Future Earth, Sustainability in the Digital Age and the International Science Council are pleased to share the findings of the second annual survey of scientists’ perceptions of risks in the Global Risks Perceptions Report 2021. This new report was launched during a live webinar on December 13, 2021 that featured members of the survey’s Scientific Advisory Committee and the Head of Global Risks and Geopolitical Agenda at the World Economic Forum (WEF) > https://vimeo.com/657627912.
The survey was directly inspired by the WEF’s fundamental work in risk perceptions analysis over the last 16 years. Our survey asked scientists for their evaluation of the likelihood and impact of the 35 global risks identified by the WEF in their annual survey of the business and economics communities.
Risk perception dictates risk governance, management and action. As such, the goal of our work is to identify convergence and divergence in perceptions of risk, and to help build a global community working towards solutions to global risks.
The report highlights several key messages.
- Scientists systematically ranked likelihood and impact of global risks higher than members of business and economic communities.
- All surveyed communities rated environmental risks among the most urgent global risks humanity faces today and as highly interconnected with other global risks.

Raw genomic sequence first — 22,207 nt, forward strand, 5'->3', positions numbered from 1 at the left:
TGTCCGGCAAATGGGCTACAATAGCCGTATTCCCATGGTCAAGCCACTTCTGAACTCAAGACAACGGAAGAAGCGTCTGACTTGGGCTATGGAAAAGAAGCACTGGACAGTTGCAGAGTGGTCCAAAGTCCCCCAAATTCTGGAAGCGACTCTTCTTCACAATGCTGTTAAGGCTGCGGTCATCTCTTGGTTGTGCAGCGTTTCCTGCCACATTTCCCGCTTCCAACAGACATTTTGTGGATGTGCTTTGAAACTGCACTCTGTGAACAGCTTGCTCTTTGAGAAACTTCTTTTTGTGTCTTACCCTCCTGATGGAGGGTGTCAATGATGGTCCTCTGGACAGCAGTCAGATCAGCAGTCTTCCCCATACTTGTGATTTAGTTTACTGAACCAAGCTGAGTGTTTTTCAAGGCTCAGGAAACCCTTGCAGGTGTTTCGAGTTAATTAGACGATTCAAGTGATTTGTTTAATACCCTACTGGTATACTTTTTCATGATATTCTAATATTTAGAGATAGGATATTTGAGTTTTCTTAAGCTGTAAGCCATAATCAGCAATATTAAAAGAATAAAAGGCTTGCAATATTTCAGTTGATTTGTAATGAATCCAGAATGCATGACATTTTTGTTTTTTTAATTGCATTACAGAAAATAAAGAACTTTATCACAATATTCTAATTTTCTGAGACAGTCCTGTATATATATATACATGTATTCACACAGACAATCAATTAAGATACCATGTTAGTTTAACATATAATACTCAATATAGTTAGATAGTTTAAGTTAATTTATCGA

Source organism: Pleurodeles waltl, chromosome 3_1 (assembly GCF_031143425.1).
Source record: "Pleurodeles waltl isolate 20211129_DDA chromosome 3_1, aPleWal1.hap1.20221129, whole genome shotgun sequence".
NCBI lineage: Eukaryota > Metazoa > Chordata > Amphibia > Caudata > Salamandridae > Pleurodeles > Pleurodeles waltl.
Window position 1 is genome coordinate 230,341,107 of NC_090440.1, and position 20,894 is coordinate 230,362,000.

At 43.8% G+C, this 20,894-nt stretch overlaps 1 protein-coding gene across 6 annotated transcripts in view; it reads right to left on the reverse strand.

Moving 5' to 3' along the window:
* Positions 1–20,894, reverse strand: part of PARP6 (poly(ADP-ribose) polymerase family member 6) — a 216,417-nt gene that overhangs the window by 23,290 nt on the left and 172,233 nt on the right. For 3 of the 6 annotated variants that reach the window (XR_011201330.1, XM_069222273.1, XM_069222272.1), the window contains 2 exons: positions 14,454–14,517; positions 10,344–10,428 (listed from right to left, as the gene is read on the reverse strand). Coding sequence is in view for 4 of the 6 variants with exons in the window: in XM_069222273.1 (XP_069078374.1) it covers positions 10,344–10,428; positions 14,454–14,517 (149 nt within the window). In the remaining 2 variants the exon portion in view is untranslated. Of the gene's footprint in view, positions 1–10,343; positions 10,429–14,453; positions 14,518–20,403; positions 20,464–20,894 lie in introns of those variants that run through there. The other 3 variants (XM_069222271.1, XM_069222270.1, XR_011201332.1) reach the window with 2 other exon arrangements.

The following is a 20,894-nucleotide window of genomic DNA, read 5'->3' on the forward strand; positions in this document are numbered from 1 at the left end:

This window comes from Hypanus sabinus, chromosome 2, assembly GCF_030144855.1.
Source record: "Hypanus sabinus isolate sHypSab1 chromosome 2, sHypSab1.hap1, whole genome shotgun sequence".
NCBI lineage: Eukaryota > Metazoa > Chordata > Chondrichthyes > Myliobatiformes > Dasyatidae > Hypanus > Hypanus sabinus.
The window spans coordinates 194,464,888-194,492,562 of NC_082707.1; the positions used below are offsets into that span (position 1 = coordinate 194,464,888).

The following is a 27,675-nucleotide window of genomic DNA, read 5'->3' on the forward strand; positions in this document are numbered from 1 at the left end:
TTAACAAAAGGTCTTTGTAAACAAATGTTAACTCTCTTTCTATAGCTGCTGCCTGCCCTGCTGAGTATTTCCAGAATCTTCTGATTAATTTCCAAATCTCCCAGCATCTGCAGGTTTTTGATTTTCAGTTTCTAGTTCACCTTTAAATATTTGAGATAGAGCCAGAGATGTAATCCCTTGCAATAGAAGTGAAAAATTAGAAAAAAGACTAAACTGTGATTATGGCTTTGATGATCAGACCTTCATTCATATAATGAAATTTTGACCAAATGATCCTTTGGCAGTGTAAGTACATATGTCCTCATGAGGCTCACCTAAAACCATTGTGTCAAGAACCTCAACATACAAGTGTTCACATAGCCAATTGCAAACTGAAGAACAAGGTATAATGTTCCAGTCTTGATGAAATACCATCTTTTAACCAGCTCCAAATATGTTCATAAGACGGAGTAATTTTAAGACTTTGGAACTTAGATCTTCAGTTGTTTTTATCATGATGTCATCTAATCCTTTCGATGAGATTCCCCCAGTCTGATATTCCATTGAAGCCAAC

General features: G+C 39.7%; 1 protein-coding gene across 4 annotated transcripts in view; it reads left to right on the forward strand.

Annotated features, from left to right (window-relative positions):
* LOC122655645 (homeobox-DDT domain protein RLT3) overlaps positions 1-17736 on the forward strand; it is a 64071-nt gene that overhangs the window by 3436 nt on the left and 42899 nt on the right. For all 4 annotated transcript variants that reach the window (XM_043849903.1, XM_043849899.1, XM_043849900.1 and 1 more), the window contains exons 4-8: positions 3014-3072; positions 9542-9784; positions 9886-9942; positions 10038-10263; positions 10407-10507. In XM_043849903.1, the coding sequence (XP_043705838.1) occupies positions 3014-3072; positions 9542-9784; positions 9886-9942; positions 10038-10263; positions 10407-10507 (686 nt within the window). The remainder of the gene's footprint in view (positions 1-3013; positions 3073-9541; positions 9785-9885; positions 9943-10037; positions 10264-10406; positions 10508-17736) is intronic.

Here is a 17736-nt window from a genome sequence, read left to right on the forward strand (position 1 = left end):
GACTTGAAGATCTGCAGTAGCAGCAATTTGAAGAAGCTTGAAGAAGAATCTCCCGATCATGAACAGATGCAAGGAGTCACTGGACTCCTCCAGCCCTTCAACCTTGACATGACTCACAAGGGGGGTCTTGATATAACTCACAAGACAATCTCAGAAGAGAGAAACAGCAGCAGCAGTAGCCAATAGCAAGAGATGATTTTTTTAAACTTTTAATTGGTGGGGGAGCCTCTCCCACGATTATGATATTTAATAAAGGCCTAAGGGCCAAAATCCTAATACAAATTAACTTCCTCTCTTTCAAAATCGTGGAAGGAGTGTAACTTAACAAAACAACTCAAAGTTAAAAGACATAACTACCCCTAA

- Technological risks are now seen as more likely to occur, compared to earlier findings.
- Five risks emerge as most likely to form an interconnected cluster of risks and lead to a global systemic crisis: failure to take climate action – biodiversity loss – infectious disease – extreme weather events – human environmental damage.
- Scientists highlighted the need to prioritize inequality as a standalone risk in assessments and perception analyses.
- Business and science communities are only two groups of many more with perspectives relevant to dialogues about global risks. There is a continued need to learn from each other and build a global community around mitigating risks.
“The covid 19 pandemic has brought forward the importance of assessing risk and has demonstrated the systematic nature of risk in an interconnected world with impacts cascading across sectors and scale. We not only need to look at prominent risks […] but also increasingly, at how risk is reinforced and compounded with the potential to ultimately undermine progress towards sustainable development. Decision-makers and knowledge producers need to take into account a much wider array of risks to develop integrated solutions that address root causes and achieve co-benefits in terms of sustainability,” Anne-Sophie Stevance of the International Science Council.
Dr. Eliane Ubalijoro, Global Hub Director for Future Earth Canada and Executive Director of Sustainability in the Digital Age, closed the launch event with optimistic remarks. “This launch today has focused on how we can use our transdisciplinarity to think collectively together, to prepare for the emerging future. We do so, knowing that we have to address what we’re facing with deep humility, that we are in a VUCA world of Volatility, Uncertainty, Complexity, and Ambiguity. Understanding the full landscape of risk really will require a collective intelligence, to contribute to visioning and understanding with clarity, the agile ways we can move forward.”